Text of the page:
Although the field and synthetic radagrams are not perfectly matched, the hyperbola marks at both approaches occurred at similar time range (22–25 ns). This implies that the reflection may be assumed to be the buried body.

The synthetic response of the different models is similar contrary to the assumption that they should be different. This may also be attributed to the model parameters gradation such as conductivities that were assumed. Moreover, the discrepancy in the models’ responses may be due to the low values of reflection coefficient which is less than 0.05 as shown in Table 2; hence, the different zones in the models (3, 4, 5, and 6) could not be visible in the results of the simulation (synthetic radargrams).

The study has demonstrated that numerical modeling can be used to predict GPR signal response. Moreover, subtle information that may be difficult to extract during GPR field data interpretation may be discerned using method of modeling such as FDTD. The approach has also proven useful in the selection of appropriate GPR antenna central frequency for the real field measurement.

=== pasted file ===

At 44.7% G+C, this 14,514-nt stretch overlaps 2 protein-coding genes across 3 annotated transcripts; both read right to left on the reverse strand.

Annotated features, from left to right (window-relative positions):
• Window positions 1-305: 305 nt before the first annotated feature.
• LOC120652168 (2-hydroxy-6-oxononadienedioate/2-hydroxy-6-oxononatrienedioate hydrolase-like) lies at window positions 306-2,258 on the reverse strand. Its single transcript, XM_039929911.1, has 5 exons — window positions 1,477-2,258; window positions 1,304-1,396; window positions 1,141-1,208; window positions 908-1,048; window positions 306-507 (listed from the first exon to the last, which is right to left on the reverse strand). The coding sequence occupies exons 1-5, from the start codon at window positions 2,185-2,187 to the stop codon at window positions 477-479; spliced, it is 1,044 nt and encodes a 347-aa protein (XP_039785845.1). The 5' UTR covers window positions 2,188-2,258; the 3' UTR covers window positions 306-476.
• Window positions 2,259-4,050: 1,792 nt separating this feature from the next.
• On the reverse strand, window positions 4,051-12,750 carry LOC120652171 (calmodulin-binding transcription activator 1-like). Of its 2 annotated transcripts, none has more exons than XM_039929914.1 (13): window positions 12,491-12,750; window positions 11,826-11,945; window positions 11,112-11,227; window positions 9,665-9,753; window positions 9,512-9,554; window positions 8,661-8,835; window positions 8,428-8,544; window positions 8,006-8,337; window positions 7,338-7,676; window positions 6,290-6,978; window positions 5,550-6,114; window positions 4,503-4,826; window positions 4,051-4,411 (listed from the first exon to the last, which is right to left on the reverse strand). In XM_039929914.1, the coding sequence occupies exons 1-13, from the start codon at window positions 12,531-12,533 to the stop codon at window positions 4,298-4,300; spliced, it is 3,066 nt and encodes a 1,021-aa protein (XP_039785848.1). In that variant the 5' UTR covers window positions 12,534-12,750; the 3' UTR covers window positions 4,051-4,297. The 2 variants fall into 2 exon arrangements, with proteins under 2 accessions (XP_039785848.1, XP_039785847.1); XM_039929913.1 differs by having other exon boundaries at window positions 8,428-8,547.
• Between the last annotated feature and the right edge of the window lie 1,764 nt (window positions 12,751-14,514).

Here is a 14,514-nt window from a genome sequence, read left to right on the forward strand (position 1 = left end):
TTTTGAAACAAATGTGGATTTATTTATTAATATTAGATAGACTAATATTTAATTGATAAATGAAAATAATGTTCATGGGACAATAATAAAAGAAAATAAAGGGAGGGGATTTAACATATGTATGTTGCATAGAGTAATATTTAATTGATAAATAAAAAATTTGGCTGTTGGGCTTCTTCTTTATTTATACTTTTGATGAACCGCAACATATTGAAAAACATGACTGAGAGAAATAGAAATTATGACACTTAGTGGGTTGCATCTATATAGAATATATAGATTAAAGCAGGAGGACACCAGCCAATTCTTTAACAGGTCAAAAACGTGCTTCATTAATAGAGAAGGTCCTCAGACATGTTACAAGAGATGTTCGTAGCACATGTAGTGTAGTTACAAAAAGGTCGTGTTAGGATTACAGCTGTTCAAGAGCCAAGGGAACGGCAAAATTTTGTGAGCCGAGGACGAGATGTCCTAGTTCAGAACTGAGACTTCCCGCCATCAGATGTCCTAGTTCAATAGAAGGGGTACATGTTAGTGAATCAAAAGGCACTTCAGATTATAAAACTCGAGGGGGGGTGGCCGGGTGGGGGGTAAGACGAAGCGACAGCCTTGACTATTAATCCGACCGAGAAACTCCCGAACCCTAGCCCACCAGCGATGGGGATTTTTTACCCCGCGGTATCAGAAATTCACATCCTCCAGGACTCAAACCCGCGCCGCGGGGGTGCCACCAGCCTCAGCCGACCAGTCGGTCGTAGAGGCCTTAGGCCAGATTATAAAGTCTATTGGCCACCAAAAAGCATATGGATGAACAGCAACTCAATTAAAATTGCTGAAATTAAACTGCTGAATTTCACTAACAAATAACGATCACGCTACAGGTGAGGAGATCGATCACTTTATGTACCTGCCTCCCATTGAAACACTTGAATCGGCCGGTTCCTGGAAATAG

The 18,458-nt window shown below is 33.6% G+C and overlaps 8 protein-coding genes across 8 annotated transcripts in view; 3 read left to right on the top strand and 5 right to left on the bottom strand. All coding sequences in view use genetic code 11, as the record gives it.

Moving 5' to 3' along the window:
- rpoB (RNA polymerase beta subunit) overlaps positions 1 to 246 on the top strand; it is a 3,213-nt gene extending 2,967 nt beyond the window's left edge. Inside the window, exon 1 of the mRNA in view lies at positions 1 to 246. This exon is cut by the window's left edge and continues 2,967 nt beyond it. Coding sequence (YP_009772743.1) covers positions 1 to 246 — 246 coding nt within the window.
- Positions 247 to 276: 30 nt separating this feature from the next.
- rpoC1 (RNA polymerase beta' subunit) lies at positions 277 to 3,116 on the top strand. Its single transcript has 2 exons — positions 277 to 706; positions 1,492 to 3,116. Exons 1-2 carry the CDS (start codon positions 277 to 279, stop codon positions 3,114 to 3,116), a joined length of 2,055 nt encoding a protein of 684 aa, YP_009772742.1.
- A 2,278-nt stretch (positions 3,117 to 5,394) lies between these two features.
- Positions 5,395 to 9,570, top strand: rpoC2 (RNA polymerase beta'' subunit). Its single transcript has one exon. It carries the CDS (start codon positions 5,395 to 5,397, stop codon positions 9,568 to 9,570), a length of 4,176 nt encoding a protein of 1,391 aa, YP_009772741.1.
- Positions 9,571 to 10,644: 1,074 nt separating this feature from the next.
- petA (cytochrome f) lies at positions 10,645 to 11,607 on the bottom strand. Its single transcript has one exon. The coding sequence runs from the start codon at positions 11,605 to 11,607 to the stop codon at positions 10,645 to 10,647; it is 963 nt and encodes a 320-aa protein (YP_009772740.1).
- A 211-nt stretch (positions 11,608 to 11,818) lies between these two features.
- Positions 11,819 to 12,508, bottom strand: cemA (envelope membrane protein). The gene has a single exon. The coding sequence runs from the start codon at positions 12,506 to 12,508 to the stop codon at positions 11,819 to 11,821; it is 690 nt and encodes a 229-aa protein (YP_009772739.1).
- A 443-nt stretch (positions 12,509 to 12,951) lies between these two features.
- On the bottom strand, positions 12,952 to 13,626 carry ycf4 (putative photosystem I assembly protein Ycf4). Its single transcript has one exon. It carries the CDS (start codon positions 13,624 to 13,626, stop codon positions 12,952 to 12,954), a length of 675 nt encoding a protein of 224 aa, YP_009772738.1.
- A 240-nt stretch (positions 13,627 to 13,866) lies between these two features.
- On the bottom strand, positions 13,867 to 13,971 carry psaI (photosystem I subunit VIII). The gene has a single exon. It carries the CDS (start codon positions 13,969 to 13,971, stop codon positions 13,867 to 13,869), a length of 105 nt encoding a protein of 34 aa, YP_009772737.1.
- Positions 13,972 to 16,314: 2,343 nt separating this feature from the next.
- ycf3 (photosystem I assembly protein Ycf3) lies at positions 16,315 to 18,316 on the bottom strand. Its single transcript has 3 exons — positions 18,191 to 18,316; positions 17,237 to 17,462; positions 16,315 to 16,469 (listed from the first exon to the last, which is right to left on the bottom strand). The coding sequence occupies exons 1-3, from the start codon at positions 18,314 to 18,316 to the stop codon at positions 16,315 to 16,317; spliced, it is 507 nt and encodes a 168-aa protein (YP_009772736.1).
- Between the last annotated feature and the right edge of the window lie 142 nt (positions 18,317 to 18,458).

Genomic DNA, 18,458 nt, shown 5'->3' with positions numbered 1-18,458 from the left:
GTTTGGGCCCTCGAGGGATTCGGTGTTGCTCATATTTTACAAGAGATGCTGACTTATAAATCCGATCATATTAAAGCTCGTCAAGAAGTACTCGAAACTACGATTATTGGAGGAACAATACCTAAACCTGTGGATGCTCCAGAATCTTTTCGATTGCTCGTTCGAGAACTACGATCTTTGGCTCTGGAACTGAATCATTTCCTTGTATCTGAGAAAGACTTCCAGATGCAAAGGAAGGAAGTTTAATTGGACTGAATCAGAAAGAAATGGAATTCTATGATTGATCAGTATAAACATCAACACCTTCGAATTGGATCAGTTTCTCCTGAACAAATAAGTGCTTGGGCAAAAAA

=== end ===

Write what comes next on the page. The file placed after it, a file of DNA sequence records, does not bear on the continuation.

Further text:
Notes

Acknowledgements

Paper was financially supported from the research subsidy nr 16.16.140.315 at the Faculty of Geology Geophysics and Environmental Protection of the AGH University of Science and Technology, Krakow, Poland, 2019. Also, paper was presented at the CAGG 2019 Conference “Challenges in Applied Geology and Geophysics” organized at the AGH University of Science and Technology, Krakow, Poland, 10–13 September 2019

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© The Author(s) 2019

Open AccessThis article is distributed under the terms of the Creative Commons Attribution 4.0 International License (http://creativecommons.org/licenses/by/4.0/), which permits unrestricted use, distribution, and reproduction in any medium, provided you give appropriate credit to the original author(s) and the source, provide a link to the Creative Commons license, and indicate if changes were made.

Authors and Affiliations

  • Akinniyi Akinsunmade
    • 1
  • Jerzy Karczewski
    • 1
    Email author
  • Ewelina Mazurkiewicz
    • 2
  • Sylwia Tomecka-Suchoń
    • 1
  1. 1.AGH University of Science and TechnologyKrakówPoland
  2. 2.Wydział Technologii i Jakości Budowy DrógGeneralna Dyrekcja Dróg Krajowych I AutostradWarsawPoland